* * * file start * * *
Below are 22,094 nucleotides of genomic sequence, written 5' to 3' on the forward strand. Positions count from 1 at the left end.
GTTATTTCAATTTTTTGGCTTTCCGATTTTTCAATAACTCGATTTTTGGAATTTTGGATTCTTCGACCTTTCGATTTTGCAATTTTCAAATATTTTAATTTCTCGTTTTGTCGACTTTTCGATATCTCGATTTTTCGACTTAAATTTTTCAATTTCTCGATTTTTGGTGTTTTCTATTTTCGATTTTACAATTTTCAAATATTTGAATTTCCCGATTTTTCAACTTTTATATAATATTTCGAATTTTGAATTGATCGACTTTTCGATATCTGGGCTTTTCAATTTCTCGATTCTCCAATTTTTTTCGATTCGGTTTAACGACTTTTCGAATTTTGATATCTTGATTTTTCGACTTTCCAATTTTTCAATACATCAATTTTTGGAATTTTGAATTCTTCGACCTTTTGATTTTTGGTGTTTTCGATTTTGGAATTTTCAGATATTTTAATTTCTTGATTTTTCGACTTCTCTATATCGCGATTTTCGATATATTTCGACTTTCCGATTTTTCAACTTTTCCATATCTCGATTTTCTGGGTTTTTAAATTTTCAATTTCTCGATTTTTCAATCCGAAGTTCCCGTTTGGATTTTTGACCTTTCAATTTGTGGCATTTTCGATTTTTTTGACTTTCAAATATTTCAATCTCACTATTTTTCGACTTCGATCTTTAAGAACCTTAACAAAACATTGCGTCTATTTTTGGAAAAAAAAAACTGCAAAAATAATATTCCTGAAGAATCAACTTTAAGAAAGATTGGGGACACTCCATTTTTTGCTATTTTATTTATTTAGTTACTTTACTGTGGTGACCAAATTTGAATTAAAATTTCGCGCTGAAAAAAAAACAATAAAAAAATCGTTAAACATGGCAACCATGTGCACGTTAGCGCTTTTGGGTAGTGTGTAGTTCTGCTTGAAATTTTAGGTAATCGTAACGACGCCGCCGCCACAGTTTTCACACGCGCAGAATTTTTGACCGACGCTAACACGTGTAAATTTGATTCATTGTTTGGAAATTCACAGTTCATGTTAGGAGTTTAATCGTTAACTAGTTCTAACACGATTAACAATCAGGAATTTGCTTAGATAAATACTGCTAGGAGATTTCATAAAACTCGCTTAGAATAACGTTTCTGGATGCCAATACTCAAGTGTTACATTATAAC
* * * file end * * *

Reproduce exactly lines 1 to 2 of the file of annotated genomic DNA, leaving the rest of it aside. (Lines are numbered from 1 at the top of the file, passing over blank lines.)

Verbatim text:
Below are 22,094 nucleotides of genomic sequence, written 5' to 3' on the forward strand. Positions count from 1 at the left end.
GTTATTTCAATTTTTTGGCTTTCCGATTTTTCAATAACTCGATTTTTGGAATTTTGGATTCTTCGACCTTTCGATTTTGCAATTTTCAAATATTTTAATTTCTCGTTTTGTCGACTTTTCGATATCTCGATTTTTCGACTTAAATTTTTCAATTTCTCGATTTTTGGTGTTTTCTATTTTCGATTTTACAATTTTCAAATATTTGAATTTCCCGATTTTTCAACTTTTATATAATATTTCGAATTTTGAATTGATCGACTTTTCGATATCTGGGCTTTTCAATTTCTCGATTCTCCAATTTTTTTCGATTCGGTTTAACGACTTTTCGAATTTTGATATCTTGATTTTTCGACTTTCCAATTTTTCAATACATCAATTTTTGGAATTTTGAATTCTTCGACCTTTTGATTTTTGGTGTTTTCGATTTTGGAATTTTCAGATATTTTAATTTCTTGATTTTTCGACTTCTCTATATCGCGATTTTCGATATATTTCGACTTTCCGATTTTTCAACTTTTCCATATCTCGATTTTCTGGGTTTTTAAATTTTCAATTTCTCGATTTTTCAATCCGAAGTTCCCGTTTGGATTTTTGACCTTTCAATTTGTGGCATTTTCGATTTTTTTGACTTTCAAATATTTCAATCTCACTATTTTTCGACTTCGATCTTTAAGAACCTTAACAAAACATTGCGTCTATTTTTGGAAAAAAAAAACTGCAAAAATAATATTCCTGAAGAATCAACTTTAAGAAAGATTGGGGACACTCCATTTTTTGCTATTTTATTTATTTAGTTACTTTACTGTGGTGACCAAATTTGAATTAAAATTTCGCGCTGAAAAAAAAACAATAAAAAAATCGTTAAACATGGCAACCATGTGCACGTTAGCGCTTTTGGGTAGTGTGTAGTTCTGCTTGAAATTTTAGGTAATCGTAACGACGCCGCCGCCACAGTTTTCACACGCGCAGAATTTTTGACCGACGCTAACACGTGTAAATTTGATTCATTGTTTGGAAATTCACAGTTCATGTTAGGAGTTTAATCGTTAACTAGTTCTAACACGATTAACAATCAGGAATTTGCTTAGATAAATACTGCTAGGAGATTTCATAAAACTCGCTTAGAATAACGTTTCTGGATGCCAATACTCAAGTGTTACATTATAAC